If you are asking about the ideal oven setting for a given food, well, there isn't one, and so there will be no chart of such settings. Then you have to consider that there are a myriad of techniques and recipes, which may indicate different oven temperatures for the same food.
Almost every food can be cooked in a variety of ways, at a variety of temperatures. Often, even a single food can be cooked at a fairly wide variety of temperatures for similar results, if you adjust the time to match.
Even something as simple a chicken thigh can be braised in the oven at low temperatures (250 F), or high temperature roasted at 500 F, depending on what the cook is doing.
If you are asking about the internal temperature to target:
The fundamental assumption that items have an ideal temperature is not really true when you start to look at different foods in detail:
- Even a simple food like a particular cut of beef cooked as a roast has a range of temperatures based on the taste of the diners
- Some foods need to not only be cooked at least to a particular temperature, but also need to hold that temperature for long enough for the desired changes in the food to take place
- Some foods are delicious at a wide range of donenesses in different dishes or contexts, or even in the same dish or even the same piece of food (for example, a stir fried pepper may be nearly charred on the outside, and only lightly cooked on the inside). There is no single temperature.
For these reasons, a single master reference of target cooking temperatures is not going to be terribly useful, even if one exists.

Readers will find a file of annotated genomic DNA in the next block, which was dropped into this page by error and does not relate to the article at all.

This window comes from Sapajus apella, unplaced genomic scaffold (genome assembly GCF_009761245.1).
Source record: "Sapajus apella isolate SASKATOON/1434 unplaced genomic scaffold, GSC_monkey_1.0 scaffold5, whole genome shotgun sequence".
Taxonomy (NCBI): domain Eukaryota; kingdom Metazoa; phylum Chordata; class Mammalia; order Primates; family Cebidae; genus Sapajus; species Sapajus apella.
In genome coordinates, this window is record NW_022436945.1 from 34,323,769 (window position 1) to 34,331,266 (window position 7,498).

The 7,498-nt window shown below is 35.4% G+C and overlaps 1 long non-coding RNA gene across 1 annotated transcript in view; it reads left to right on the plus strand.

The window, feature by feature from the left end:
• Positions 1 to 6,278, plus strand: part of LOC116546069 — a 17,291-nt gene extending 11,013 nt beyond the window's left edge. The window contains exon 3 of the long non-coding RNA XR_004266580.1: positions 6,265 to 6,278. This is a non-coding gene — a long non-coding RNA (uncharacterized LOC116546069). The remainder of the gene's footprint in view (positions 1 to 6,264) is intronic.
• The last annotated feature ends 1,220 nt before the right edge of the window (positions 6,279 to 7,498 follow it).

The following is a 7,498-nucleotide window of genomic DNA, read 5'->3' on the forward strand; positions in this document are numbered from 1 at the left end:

There are some temperatures that are good to know (or at least have available as a reference) as a cook, since they apply to a large number of situations frequently encountered in cooking:
- Butter is pliable for laminated pastry, or creaming method in baking. 68 F / 20 C.
- Most starches will thicken at 180 F / 82 C.
- Most custards will similarly thicken around 180 F / 82 C.
- For meats (with credit for this data to Meathead):
- 120 F / 49 C. Myosin starts to denature; red meats start to turn from "purple" to red
- 130 - 134 F / 54 - 57 C. Most red meats are now medium rare
- 140 F / 60 C. Collagen starts to contract and toughen
- 150 F / 65 C. Actin starts to coagulate and toughen the meat
- 155 F / 68 C. Meats are essentially well done
- 160 F / 61 C. Collagen starts converting into gelatin at reasonable rates, more rapidly at higher temperatures
- Simmering or braising temperatures. 180- 2 99 F / 82 - 93 C.
- Water boils (at sea level). 212 F / 100 C.
- Temperature achieved in a 15 lb pressure cooker at sea level. 250 F / 121 C.
- Sugar work (data from Baking 911):
- 215 - 234 F / 101 - 112 C. Thread stage.
- 234 - 240 F /112 - 115 C. Soft ball stage.
- 242 - 248 F / 116 - 120 C. Firm ball stage.
- 250 - 268 F / 121 - 131 C. Hard ball stage.
- 270 - 290 F / 132 - 143 C. Soft crack stage.
- 300 - 310 F / 148 - 154 C. Hard crack stage.
- 320 F / 160 C. Caramelization begins.